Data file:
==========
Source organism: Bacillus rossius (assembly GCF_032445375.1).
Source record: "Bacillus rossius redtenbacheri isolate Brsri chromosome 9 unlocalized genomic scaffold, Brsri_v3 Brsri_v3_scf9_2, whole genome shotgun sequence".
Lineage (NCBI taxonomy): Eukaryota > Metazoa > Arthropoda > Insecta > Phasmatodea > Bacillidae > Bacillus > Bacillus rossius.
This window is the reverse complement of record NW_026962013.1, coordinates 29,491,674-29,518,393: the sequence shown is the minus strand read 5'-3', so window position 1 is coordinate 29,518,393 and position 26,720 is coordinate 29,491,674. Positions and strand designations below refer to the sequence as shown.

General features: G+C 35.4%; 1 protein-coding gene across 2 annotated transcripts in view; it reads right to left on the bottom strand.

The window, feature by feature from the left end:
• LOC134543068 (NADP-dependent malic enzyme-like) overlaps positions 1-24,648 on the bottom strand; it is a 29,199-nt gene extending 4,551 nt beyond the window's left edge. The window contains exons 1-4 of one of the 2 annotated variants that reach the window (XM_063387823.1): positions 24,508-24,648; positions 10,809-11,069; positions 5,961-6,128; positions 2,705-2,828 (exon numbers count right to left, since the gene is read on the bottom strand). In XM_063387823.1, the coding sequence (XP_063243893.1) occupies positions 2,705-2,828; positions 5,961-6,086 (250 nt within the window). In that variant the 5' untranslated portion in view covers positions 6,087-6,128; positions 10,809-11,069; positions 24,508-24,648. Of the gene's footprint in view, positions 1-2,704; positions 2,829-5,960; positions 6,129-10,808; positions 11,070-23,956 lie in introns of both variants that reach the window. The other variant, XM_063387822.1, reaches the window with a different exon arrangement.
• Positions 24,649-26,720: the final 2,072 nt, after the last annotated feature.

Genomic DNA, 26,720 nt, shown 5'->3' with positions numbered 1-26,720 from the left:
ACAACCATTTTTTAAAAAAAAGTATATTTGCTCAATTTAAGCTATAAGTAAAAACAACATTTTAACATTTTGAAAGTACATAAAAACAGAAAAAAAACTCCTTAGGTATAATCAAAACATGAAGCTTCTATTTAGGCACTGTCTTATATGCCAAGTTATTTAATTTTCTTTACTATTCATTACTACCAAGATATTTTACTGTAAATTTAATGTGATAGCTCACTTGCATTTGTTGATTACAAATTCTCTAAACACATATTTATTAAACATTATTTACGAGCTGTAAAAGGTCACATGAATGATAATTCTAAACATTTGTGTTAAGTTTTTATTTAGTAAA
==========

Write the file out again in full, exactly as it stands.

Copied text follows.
Source organism: Bacillus rossius (assembly GCF_032445375.1).
Source record: "Bacillus rossius redtenbacheri isolate Brsri chromosome 9 unlocalized genomic scaffold, Brsri_v3 Brsri_v3_scf9_2, whole genome shotgun sequence".
Lineage (NCBI taxonomy): Eukaryota > Metazoa > Arthropoda > Insecta > Phasmatodea > Bacillidae > Bacillus > Bacillus rossius.
This window is the reverse complement of record NW_026962013.1, coordinates 29,491,674-29,518,393: the sequence shown is the minus strand read 5'-3', so window position 1 is coordinate 29,518,393 and position 26,720 is coordinate 29,491,674. Positions and strand designations below refer to the sequence as shown.

General features: G+C 35.4%; 1 protein-coding gene across 2 annotated transcripts in view; it reads right to left on the bottom strand.

The window, feature by feature from the left end:
• LOC134543068 (NADP-dependent malic enzyme-like) overlaps positions 1-24,648 on the bottom strand; it is a 29,199-nt gene extending 4,551 nt beyond the window's left edge. The window contains exons 1-4 of one of the 2 annotated variants that reach the window (XM_063387823.1): positions 24,508-24,648; positions 10,809-11,069; positions 5,961-6,128; positions 2,705-2,828 (exon numbers count right to left, since the gene is read on the bottom strand). In XM_063387823.1, the coding sequence (XP_063243893.1) occupies positions 2,705-2,828; positions 5,961-6,086 (250 nt within the window). In that variant the 5' untranslated portion in view covers positions 6,087-6,128; positions 10,809-11,069; positions 24,508-24,648. Of the gene's footprint in view, positions 1-2,704; positions 2,829-5,960; positions 6,129-10,808; positions 11,070-23,956 lie in introns of both variants that reach the window. The other variant, XM_063387822.1, reaches the window with a different exon arrangement.
• Positions 24,649-26,720: the final 2,072 nt, after the last annotated feature.

Genomic DNA, 26,720 nt, shown 5'->3' with positions numbered 1-26,720 from the left:
ACAACCATTTTTTAAAAAAAAGTATATTTGCTCAATTTAAGCTATAAGTAAAAACAACATTTTAACATTTTGAAAGTACATAAAAACAGAAAAAAAACTCCTTAGGTATAATCAAAACATGAAGCTTCTATTTAGGCACTGTCTTATATGCCAAGTTATTTAATTTTCTTTACTATTCATTACTACCAAGATATTTTACTGTAAATTTAATGTGATAGCTCACTTGCATTTGTTGATTACAAATTCTCTAAACACATATTTATTAAACATTATTTACGAGCTGTAAAAGGTCACATGAATGATAATTCTAAACATTTGTGTTAAGTTTTTATTTAGTAAA